And our target is…

To avoid, overcome or eliminate a disorder we have to be a bit cleverer than just looking at what we are trying to avoid.

Mood Map Miller

Calm moods instead of diagnosis?

On workshops I have given students cards with symptoms of bipolar disorder written on the cards.

I have asked the students to place the symptoms on a mood map according to which of the four main moods the symptoms seem to show.

At the end of the exercise the symptoms are spread out across the depressive, anxious and active sectors. It seems that the bipolar diagnosis picks up people who are exceptional at being in either two or three of these states. The people who get the diagnosis will have been seen being both depressed and anxious, or depressed and active or anxious and active. The third of these may come as a surprise, as surely you have to be seen to be depressed to be diagnosed as manic-depressive? We can come back to that another time.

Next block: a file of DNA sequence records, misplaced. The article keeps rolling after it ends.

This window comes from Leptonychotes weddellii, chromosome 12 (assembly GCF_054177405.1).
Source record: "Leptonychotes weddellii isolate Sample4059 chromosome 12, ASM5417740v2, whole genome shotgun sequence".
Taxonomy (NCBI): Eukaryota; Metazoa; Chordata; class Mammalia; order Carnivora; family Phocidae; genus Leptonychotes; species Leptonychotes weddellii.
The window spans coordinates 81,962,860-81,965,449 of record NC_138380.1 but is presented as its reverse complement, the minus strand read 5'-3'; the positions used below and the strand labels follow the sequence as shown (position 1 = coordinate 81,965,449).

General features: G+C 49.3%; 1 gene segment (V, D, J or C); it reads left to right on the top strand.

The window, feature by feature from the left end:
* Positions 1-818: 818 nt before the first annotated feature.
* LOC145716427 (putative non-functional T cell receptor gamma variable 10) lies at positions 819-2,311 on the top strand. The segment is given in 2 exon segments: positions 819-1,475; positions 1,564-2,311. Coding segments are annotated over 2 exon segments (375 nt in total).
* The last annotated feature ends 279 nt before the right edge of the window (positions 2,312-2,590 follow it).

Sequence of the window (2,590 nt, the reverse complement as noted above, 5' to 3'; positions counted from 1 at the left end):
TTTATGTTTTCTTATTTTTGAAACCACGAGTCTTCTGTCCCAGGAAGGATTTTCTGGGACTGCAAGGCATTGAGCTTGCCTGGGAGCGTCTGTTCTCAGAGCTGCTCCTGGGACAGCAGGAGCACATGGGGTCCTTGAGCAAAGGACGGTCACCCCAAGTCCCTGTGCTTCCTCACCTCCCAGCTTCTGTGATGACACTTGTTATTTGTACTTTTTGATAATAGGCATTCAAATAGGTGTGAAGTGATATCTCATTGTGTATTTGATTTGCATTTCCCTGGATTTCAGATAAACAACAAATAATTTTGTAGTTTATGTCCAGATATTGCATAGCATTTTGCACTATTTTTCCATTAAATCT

With a set of say 40 typical bipolar symptoms it is rare that the students will place any of the symptoms in the fourth quadrant of the mood map. The calm quadrant remains pretty well empty. It is this quirk that only seems to be revealed by mood mapping that gives us our target and our big break in combating bipolar disorder diagnosis.

Rather than looking at one symptom after another and thinking, “I must avoid that”, “I must stop doing that”, now we can start with a mood to aim for rather than moods to avoid.

I am interested to hear from readers who have achieved a better life by being calmer.

I am interested to hear from readers who know why calmer is a great target, yet not the ‘be all and end all’/’ultimate aim’ if you want to avoid a bipolar diagnosis.